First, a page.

Sulawesi is said to have exported its iron which contains a low percentage of nickel, this type of metal is called Pamor Luwu, from the Eastern part of central Sulawesi. While using this nickelous iron, Javanese smiths found they could control specific pattern designs by etching the blade and creating a contrast between the darken iron and the bright nickel.
The Prambanan meteor was said to contain 9.4% nickel, which made it very attractive to smiths, but its scarcity restricted its use to top quality blades for wealthy owners.
The colonial presence brought, in the late 19th century another source of cheap nickel from scrap iron: bicycles frames, ship propeller, tools… These industrial metal parts contained up to 5% nickel and provided a very high contrast pamor with bright nickel. More recently pure Nickel has been used, thus recently forged blade show a very uniform shiny nickel.
It is interesting to note that most Sumatra, Peninsular or Moro blades are in plain iron, whereas most of Java, Bali and Sulawesi blades are in pamor: these later islands had an easier access to the Luwu ore.
|Description & Forging Technique
|Tuah / Mystical
|Blossom of ginger flowers
|Buntel Mayit or Pangeran Welang
|Wrapped corpse or Venerable snake
Twist welded, no steel core
|Wanting to be feared upon.
|Floating water plants
|Protect against illness
|Gives to the owner a sympathy look
|You are King
Angled stripes directing towards the point
|Helps making a smooth career
|Tambal or Penambal
Has rectangles of diagonal pamor inlaid into the blade
|Enhances prestige in society
Small circles densely spread all over the blade
|Helps to make a living
Rather similar with the above Segara Wedi, but has a coarser surface that can feel the “scales”.
|Material well being
Layered circles about 1cm diameter
|Good for business
Spots of pamor separated by 0.5 to 1cm
|Helps to make a fortune
|“Sekar” flower arrangements
|Same as Melati Rinonce, but with bigger circles
|Good for business
|Rante or Melati Rinonce
|Chain or String of Melati flowers
Layered circles connected together by a pamor line
|Good for business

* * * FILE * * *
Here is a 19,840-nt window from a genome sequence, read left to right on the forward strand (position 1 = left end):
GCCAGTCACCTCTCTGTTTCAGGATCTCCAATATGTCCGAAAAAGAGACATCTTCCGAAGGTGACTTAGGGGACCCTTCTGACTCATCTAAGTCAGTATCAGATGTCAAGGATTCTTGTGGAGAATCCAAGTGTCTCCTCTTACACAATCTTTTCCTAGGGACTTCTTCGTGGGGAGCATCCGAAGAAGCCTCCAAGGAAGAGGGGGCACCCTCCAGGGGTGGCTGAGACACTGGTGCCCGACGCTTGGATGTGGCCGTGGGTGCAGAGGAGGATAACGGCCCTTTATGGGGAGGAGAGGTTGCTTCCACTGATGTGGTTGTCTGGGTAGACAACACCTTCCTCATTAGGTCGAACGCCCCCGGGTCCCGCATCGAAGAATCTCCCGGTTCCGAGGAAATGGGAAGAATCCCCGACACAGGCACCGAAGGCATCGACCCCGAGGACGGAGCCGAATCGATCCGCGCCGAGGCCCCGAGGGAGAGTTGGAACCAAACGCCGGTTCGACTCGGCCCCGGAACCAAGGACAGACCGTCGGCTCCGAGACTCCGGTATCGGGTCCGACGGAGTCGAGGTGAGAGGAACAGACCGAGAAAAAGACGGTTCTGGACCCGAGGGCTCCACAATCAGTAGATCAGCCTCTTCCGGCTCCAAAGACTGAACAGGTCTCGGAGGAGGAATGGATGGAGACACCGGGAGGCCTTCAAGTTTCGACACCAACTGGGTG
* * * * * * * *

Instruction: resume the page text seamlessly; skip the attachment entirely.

|Bonang is a gamelan instrument
A straight pamor line in the middle with circles on the left and right side
|Brings esteem and power
Semi circular formation from the base to tip.
|Cubeb (Java peper)
Pamor on the sor-soran and a line along the center of the blade
|Protects travelers and is good for warriors
|Ship rope made from jute strings
A line made of a twisted welded damascene in the center of the blade
|Increases authority, bravery and firmness
|Palm leaves arrangments
A set of straight pamor lines in the middle of the blade
|Protection from natural forces
|Sada Saler or Adeg Siji or Lidi Sebatang
A line from top to bottom
|Increases the authority
|Pamor miring. A line from top to bottom like above but having a split at the base.
|Helps to make a fortune
|Wengkon or Tepen
|Tepen = Perimeters
The pamor makes a line or stops along both edges of the blade
|Makes the owner thrifty
|Similar to Wengkon but the line makes waves
|Exclusive, not for everyone
|Teja Kinuring or Adeg Wengkon
|Adeg = standing
Wengkon = circumference
|A mix of pamor adeg and wengkon
|Good for government officials
|Top down stripes along the blade
|Protects against black magic
Similar like the one above, but the vertical lines are disjointed instead of flowing.
|Protects against natural mishaps
|Ilining Warih or Banyu Mili
Top down dense stripes along the blade
|Provides popularity & status
|Beras Wutah or Wos Wutah
Layers of irregular lines and circles
|Luck and Peaceful life
Similar to Beras Wutah but spreaded evenly over the blade
|Helps to make a living and broadens society life
|Kulit Semangka or Ngulit Semangka
It has fewer & coarser layers than Beras Wutah
|Extends society life
|Blossom of nutmeg
|Makes the owner popular
|Blossom of orchids
|Makes the owner popular